There are many uncertainties that need to be addressed for this to be successful. “We can’t possibly take all the surgical instruments you will need in an operating room to the ISS,” says Zuniga. “I mean, it’s ridiculous, it’s too much for all the potential interventions, such as surgeries. There is some potential for astronauts manufacturing their own surgical instruments, as you can recycle and use them again and again. We’re trying to see if it actually will work that way or not.”

It’s not just space missions that stand to benefit from these efforts. “The applications on earth are very significant,” explains Zuniga. “You can apply the same technology we are applying in the ISS to rural parts on earth.”

The future of antimicrobial 3D printing

The use of antimicrobial 3D printing materials, such as emerging thermoplastic polyurethane-based flexible materials, will play a major role in in the development of tissue-engineered scaffolds and other soft tissues, including blood vessels and cardiac walls. Their applications will not be limited to astronauts in the ISS but can also be used for military personnel in the battlefield for prevention of infections associated with combat-related injuries.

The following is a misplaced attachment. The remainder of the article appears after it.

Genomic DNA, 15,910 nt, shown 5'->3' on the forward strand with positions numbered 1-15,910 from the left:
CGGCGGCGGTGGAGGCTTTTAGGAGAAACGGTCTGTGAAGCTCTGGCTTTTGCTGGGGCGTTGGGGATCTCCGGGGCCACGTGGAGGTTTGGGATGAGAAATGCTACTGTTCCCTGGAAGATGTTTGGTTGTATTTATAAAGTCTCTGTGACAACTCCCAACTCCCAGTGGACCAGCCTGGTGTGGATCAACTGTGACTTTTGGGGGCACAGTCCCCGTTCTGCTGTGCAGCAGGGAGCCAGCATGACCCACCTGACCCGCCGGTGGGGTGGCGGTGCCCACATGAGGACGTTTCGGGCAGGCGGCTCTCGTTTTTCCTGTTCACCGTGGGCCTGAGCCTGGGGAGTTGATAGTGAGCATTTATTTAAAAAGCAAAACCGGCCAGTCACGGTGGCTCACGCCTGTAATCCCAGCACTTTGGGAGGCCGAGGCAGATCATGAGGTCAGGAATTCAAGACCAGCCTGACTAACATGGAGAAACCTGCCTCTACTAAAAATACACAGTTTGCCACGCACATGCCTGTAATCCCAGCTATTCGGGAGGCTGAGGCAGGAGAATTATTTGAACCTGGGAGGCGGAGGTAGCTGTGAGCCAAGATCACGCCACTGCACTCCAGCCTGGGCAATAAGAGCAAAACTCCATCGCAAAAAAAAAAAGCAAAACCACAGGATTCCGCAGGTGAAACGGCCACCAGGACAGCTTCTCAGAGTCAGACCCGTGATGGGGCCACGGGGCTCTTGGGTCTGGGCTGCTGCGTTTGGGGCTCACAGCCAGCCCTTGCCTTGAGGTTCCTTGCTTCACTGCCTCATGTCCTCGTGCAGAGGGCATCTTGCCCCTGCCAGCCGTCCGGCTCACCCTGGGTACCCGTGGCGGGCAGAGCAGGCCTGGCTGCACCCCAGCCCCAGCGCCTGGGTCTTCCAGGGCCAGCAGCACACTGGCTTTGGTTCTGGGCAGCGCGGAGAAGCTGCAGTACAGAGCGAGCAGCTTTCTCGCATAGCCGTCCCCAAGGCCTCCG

Sterilisation and biocidal technology in combat support hospitals and emergency humanitarian relief settings must be capable of providing a wide range of ‘on-demand’ medical devices. Currently, the sterilisation of medical devices depends on large-chamber stream sterilisers introducing a significant logistical burden. The treatment of battlefield trauma presents the unique logistical challenge of providing sterile medical devices to medical personnel. Transport and supply constraints limit the quantity and variety of medical devices available in the field, and sterilisation equipment is often not available to support the instruments required.

There is a critical need to develop a raw material for the development of a variety of antimicrobial medical devices, in order to address the current supply chain problems involving the medical care in austere medical environments. Antimicrobial 3D-printing materials will provide an attractive solution to solve these real-world problems, especially in austere environments.

Source: Journal of 3D Printing in Medicine